I have been reading the “Zen and the Art of Motorcycle maintenance” on the way home from work on a Friday. The usual weekend commute on the bus, which takes around 7 hours straight. Best way to kill time on this gruesome transit is to read books, and its just another reason for me to reach for them!
Usually I start out by 5 in the evening and the light goes out soon after a couple of hours and then its so dark you cant read anymore. But today I boarded the bus quite early, so I had a few hours to spare. And so I started without much ado. An hour might have passed and slowly I started feeling sleepy. That’s no news; lately these afternoon sessions have been too much for me. Feeling sleepy all the time. May be it has to something to do with sleeping late the last night. Whatever. So I was crawling from page to page (everybody knows the book is a slow read ;) ), most of the time words forming crazy shapes in front of my eyes, and there was David Gilmour blazing away with his solo in the background. It’s a crazy easy feeling.
And then suddenly something caught my eyes, or rather woke me up from my lazy slumber. A line in the book, where Pirsig was explaining how we see things during a road trip and how we selectively remember stuff from it. Its true, we encounter a lot of things on a road trip, so much that most of the them are discarded by the brain as junk. And it chooses a certain subset of this entire experiences and form a collective memory about the whole thing. In other words, memories we have of incidents and trips are not entirely true to themselves but just a filtered or rather refined versions of them apparently. When I thought about it, it seemed right.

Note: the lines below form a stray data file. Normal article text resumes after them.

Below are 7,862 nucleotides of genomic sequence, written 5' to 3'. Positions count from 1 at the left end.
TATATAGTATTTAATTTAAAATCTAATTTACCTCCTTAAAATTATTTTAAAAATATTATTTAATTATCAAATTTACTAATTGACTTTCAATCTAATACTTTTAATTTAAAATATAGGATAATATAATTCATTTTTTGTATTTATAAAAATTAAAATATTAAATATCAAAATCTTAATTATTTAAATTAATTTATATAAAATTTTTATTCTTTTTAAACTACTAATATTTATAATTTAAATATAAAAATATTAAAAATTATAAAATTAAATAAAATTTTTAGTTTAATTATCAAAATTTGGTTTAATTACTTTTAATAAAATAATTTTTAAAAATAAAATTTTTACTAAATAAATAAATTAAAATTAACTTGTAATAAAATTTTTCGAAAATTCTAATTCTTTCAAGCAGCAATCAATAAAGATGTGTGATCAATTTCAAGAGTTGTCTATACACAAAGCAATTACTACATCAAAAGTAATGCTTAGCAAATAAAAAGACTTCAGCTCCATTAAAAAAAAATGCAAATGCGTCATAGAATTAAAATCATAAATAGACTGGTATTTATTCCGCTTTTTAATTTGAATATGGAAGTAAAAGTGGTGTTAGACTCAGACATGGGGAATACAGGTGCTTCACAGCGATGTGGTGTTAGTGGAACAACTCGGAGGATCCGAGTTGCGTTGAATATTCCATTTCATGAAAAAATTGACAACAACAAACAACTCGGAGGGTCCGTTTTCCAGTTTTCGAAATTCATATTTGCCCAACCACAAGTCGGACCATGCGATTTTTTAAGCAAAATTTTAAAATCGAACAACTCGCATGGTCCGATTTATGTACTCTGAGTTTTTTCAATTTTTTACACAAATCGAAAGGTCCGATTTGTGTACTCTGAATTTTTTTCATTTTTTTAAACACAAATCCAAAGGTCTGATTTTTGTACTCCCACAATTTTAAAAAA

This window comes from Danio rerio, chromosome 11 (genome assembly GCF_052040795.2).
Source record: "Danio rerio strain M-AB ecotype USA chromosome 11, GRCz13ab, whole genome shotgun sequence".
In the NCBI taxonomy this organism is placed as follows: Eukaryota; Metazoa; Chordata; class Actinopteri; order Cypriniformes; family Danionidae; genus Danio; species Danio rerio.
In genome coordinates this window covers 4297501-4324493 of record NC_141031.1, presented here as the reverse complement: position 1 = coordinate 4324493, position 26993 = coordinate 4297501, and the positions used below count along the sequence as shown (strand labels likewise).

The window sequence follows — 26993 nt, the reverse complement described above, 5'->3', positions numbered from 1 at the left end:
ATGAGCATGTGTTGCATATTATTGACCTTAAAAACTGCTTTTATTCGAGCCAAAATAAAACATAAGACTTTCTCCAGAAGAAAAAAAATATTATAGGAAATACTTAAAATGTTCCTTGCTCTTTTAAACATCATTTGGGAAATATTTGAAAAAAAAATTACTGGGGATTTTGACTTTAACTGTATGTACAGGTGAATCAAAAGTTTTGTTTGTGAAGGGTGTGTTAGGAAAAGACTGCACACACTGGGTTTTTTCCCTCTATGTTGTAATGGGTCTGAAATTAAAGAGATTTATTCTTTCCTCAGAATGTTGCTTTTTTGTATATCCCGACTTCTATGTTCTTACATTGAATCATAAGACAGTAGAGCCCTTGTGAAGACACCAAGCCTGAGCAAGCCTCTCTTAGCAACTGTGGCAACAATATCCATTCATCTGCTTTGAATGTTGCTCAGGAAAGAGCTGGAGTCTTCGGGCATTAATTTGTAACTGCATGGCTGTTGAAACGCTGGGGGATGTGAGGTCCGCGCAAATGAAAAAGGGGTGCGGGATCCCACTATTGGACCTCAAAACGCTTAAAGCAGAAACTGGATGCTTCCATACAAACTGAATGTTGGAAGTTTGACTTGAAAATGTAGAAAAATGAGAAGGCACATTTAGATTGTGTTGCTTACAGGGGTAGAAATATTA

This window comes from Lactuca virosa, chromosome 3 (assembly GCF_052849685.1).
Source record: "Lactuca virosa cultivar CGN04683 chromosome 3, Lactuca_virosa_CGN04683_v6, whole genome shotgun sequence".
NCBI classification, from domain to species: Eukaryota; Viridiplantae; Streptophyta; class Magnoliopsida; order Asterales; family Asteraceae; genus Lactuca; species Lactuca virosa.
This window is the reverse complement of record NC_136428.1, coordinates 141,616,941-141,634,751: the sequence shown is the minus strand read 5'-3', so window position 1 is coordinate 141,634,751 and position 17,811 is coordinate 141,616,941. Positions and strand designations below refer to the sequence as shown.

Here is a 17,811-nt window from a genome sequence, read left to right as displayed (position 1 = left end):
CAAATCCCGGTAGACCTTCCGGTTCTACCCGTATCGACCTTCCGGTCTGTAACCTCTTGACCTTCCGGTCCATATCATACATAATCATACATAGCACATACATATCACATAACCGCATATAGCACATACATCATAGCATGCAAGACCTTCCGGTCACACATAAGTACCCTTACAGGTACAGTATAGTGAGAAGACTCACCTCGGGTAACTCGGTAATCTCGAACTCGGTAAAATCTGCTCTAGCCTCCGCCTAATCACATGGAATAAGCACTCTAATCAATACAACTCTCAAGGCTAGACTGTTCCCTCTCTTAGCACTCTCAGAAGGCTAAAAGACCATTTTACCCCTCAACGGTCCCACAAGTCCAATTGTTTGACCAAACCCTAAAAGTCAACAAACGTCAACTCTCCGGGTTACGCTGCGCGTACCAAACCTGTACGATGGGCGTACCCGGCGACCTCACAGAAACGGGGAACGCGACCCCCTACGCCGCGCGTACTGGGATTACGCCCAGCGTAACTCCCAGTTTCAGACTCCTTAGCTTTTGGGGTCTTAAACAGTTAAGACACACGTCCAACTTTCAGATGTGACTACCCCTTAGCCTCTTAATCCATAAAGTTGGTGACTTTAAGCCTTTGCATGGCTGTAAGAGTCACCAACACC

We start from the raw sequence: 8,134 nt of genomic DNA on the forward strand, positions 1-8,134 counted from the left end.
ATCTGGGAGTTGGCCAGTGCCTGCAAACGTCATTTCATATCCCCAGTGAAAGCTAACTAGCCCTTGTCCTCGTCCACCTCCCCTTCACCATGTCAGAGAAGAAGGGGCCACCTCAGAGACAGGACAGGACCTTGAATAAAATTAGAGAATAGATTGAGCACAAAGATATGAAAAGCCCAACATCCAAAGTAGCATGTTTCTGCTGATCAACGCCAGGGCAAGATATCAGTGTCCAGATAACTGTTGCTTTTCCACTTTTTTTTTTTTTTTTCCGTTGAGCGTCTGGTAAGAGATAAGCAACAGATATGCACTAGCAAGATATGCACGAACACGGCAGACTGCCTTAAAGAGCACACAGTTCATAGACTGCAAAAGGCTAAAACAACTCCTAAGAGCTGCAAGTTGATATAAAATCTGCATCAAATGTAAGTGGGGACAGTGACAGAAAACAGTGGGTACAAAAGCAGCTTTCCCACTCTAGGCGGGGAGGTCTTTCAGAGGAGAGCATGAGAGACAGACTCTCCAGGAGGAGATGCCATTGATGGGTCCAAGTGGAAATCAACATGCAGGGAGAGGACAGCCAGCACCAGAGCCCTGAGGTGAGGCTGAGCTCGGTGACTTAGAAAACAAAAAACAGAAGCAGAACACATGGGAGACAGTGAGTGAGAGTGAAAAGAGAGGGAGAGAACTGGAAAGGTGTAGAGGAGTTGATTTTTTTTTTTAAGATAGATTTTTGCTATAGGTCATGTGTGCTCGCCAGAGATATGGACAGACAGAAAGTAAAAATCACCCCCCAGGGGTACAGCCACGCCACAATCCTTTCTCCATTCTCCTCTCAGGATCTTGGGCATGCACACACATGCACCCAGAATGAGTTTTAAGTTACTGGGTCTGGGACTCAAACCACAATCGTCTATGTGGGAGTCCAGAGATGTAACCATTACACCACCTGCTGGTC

I tried to remember everything I could from the trip I made to Goa with my friend on my motorcycle. And, I certainly could not remember most of it, to the minute details I mean, which I could have easily recollected on the day of the trip or even a week after it.
Brain certainly seems to move a chunk of things to the ‘recycle bin’, such as the ones we have on a PC or a Mac and empties it periodically (garbage collection aka GC, ring any bells anyone). The more I thought about it, the more amused I was. The memories we have of people, places and about anything in general are not actually the exact true ones. It’s just a casual, biased (if I may) version of the real deal, changed and tweaked in such a way that it closely resembles the overall experience we got to feel. Makes sense? May be not. Brain does not work in ways that make sense most of the time. Well, that’s the beauty of it may be. Who knows.